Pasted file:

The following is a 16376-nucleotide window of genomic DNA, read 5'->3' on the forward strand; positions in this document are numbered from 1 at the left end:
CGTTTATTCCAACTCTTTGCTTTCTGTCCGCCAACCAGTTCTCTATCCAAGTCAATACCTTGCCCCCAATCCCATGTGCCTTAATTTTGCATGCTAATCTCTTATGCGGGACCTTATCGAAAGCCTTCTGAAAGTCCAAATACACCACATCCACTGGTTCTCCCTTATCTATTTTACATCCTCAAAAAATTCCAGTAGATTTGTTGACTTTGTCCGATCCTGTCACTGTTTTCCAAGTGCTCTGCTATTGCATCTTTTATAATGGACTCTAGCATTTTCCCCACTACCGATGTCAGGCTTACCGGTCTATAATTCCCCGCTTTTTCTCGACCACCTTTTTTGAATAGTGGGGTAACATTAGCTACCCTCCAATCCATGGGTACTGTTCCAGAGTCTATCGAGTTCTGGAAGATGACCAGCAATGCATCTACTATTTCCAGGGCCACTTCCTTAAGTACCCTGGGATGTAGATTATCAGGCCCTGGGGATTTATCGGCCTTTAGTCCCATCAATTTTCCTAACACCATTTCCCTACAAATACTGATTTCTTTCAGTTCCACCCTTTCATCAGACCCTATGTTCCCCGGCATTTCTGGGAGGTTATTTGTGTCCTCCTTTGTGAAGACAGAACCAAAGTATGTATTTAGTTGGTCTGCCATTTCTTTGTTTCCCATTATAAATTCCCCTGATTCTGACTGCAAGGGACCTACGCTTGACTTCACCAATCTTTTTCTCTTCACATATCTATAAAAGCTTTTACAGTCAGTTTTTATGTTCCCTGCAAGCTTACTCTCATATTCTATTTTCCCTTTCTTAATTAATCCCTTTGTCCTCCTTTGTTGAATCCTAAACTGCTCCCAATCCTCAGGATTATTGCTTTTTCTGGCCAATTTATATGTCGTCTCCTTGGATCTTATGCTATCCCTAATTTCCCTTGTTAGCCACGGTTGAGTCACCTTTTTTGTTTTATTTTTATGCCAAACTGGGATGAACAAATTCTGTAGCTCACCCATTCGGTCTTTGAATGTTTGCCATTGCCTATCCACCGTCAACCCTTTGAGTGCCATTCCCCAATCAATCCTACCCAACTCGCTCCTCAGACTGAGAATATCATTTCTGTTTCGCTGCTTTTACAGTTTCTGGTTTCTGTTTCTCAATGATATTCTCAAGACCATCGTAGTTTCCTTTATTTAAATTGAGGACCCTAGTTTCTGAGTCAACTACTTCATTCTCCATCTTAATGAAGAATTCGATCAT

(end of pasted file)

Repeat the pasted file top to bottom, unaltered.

The following is a 16376-nucleotide window of genomic DNA, read 5'->3' on the forward strand; positions in this document are numbered from 1 at the left end:
CGTTTATTCCAACTCTTTGCTTTCTGTCCGCCAACCAGTTCTCTATCCAAGTCAATACCTTGCCCCCAATCCCATGTGCCTTAATTTTGCATGCTAATCTCTTATGCGGGACCTTATCGAAAGCCTTCTGAAAGTCCAAATACACCACATCCACTGGTTCTCCCTTATCTATTTTACATCCTCAAAAAATTCCAGTAGATTTGTTGACTTTGTCCGATCCTGTCACTGTTTTCCAAGTGCTCTGCTATTGCATCTTTTATAATGGACTCTAGCATTTTCCCCACTACCGATGTCAGGCTTACCGGTCTATAATTCCCCGCTTTTTCTCGACCACCTTTTTTGAATAGTGGGGTAACATTAGCTACCCTCCAATCCATGGGTACTGTTCCAGAGTCTATCGAGTTCTGGAAGATGACCAGCAATGCATCTACTATTTCCAGGGCCACTTCCTTAAGTACCCTGGGATGTAGATTATCAGGCCCTGGGGATTTATCGGCCTTTAGTCCCATCAATTTTCCTAACACCATTTCCCTACAAATACTGATTTCTTTCAGTTCCACCCTTTCATCAGACCCTATGTTCCCCGGCATTTCTGGGAGGTTATTTGTGTCCTCCTTTGTGAAGACAGAACCAAAGTATGTATTTAGTTGGTCTGCCATTTCTTTGTTTCCCATTATAAATTCCCCTGATTCTGACTGCAAGGGACCTACGCTTGACTTCACCAATCTTTTTCTCTTCACATATCTATAAAAGCTTTTACAGTCAGTTTTTATGTTCCCTGCAAGCTTACTCTCATATTCTATTTTCCCTTTCTTAATTAATCCCTTTGTCCTCCTTTGTTGAATCCTAAACTGCTCCCAATCCTCAGGATTATTGCTTTTTCTGGCCAATTTATATGTCGTCTCCTTGGATCTTATGCTATCCCTAATTTCCCTTGTTAGCCACGGTTGAGTCACCTTTTTTGTTTTATTTTTATGCCAAACTGGGATGAACAAATTCTGTAGCTCACCCATTCGGTCTTTGAATGTTTGCCATTGCCTATCCACCGTCAACCCTTTGAGTGCCATTCCCCAATCAATCCTACCCAACTCGCTCCTCAGACTGAGAATATCATTTCTGTTTCGCTGCTTTTACAGTTTCTGGTTTCTGTTTCTCAATGATATTCTCAAGACCATCGTAGTTTCCTTTATTTAAATTGAGGACCCTAGTTTCTGAGTCAACTACTTCATTCTCCATCTTAATGAAGAATTCGATCAT